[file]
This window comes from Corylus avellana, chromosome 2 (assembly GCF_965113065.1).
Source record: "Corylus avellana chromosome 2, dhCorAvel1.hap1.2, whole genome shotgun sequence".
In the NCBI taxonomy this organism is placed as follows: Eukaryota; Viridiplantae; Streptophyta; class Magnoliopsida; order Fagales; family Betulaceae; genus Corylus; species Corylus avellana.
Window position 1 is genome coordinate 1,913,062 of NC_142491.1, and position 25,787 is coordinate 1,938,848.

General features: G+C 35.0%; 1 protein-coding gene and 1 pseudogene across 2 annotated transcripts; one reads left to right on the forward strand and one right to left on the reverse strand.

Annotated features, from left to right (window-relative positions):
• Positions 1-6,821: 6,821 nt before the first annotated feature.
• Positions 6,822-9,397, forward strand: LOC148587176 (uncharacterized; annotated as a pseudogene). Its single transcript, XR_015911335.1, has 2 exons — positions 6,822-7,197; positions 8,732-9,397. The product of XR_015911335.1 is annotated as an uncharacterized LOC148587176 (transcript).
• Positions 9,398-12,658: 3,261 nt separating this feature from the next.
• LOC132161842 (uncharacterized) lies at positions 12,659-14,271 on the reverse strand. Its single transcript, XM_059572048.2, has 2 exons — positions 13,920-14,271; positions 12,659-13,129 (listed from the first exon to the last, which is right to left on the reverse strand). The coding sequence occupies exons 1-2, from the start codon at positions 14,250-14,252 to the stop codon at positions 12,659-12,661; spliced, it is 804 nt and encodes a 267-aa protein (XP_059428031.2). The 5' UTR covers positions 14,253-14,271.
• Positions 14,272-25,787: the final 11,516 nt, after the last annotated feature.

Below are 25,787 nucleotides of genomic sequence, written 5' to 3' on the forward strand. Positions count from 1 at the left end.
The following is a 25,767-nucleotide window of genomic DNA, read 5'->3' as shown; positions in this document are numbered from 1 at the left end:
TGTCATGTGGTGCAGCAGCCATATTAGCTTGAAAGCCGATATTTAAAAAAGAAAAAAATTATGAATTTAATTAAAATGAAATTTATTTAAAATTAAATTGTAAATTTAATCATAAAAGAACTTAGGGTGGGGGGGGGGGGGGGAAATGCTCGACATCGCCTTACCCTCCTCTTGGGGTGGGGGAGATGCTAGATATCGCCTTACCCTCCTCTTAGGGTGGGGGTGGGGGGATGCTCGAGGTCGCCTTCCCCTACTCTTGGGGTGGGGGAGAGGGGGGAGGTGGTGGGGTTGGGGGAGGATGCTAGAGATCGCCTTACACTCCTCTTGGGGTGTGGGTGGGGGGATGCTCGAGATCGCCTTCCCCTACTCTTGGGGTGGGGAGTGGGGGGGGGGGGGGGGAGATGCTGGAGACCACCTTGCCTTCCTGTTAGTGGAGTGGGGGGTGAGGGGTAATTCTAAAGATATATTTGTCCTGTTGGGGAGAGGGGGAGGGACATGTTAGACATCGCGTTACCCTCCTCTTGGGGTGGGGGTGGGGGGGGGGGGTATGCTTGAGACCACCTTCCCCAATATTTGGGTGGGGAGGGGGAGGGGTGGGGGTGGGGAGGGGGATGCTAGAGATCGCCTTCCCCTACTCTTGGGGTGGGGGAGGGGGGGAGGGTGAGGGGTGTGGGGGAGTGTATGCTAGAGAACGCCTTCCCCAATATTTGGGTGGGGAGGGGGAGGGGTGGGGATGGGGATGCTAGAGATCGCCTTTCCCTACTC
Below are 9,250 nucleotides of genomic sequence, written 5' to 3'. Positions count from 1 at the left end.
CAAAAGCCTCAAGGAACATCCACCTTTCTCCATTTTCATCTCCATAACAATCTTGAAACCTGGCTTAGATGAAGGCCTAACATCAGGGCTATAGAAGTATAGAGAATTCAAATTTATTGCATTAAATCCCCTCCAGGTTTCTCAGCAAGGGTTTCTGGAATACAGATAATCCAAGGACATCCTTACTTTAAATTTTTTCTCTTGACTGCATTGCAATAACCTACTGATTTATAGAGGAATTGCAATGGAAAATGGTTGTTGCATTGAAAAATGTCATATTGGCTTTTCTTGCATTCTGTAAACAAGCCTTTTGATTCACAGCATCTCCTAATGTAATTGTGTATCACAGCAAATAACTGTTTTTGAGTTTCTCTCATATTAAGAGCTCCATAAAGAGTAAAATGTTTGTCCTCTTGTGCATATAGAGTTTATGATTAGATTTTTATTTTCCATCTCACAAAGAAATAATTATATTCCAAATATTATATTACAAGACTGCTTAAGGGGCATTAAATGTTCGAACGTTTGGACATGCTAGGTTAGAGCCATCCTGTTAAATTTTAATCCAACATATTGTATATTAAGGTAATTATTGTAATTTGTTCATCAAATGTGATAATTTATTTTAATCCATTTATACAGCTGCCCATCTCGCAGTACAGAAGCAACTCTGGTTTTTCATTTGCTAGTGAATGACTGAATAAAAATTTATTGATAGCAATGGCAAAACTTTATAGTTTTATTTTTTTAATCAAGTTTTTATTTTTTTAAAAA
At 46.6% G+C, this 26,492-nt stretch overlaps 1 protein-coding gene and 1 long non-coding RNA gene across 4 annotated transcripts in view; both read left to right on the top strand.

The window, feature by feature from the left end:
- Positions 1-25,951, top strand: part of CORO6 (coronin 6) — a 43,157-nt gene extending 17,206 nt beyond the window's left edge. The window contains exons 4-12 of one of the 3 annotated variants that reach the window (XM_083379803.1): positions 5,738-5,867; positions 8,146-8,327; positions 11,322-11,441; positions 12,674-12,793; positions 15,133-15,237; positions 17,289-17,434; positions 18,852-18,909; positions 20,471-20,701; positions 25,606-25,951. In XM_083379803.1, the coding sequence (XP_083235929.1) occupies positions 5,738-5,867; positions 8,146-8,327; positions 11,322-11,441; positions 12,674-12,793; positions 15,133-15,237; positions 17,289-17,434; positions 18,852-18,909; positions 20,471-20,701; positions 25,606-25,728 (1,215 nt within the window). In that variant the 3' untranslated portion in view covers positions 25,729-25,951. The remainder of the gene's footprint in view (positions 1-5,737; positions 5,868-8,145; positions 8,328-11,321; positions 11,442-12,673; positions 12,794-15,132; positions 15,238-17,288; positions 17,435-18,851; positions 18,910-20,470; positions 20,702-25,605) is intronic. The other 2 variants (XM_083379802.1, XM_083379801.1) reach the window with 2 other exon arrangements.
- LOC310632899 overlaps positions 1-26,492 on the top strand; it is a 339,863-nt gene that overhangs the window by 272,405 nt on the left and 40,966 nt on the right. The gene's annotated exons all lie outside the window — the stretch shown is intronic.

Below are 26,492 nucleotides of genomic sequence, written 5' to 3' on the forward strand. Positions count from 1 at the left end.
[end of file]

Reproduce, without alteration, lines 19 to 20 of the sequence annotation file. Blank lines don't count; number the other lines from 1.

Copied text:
- Positions 1-25,951, top strand: part of CORO6 (coronin 6) — a 43,157-nt gene extending 17,206 nt beyond the window's left edge. The window contains exons 4-12 of one of the 3 annotated variants that reach the window (XM_083379803.1): positions 5,738-5,867; positions 8,146-8,327; positions 11,322-11,441; positions 12,674-12,793; positions 15,133-15,237; positions 17,289-17,434; positions 18,852-18,909; positions 20,471-20,701; positions 25,606-25,951. In XM_083379803.1, the coding sequence (XP_083235929.1) occupies positions 5,738-5,867; positions 8,146-8,327; positions 11,322-11,441; positions 12,674-12,793; positions 15,133-15,237; positions 17,289-17,434; positions 18,852-18,909; positions 20,471-20,701; positions 25,606-25,728 (1,215 nt within the window). In that variant the 3' untranslated portion in view covers positions 25,729-25,951. The remainder of the gene's footprint in view (positions 1-5,737; positions 5,868-8,145; positions 8,328-11,321; positions 11,442-12,673; positions 12,794-15,132; positions 15,238-17,288; positions 17,435-18,851; positions 18,910-20,470; positions 20,702-25,605) is intronic. The other 2 variants (XM_083379802.1, XM_083379801.1) reach the window with 2 other exon arrangements.
- LOC310632899 overlaps positions 1-26,492 on the top strand; it is a 339,863-nt gene that overhangs the window by 272,405 nt on the left and 40,966 nt on the right. The gene's annotated exons all lie outside the window — the stretch shown is intronic.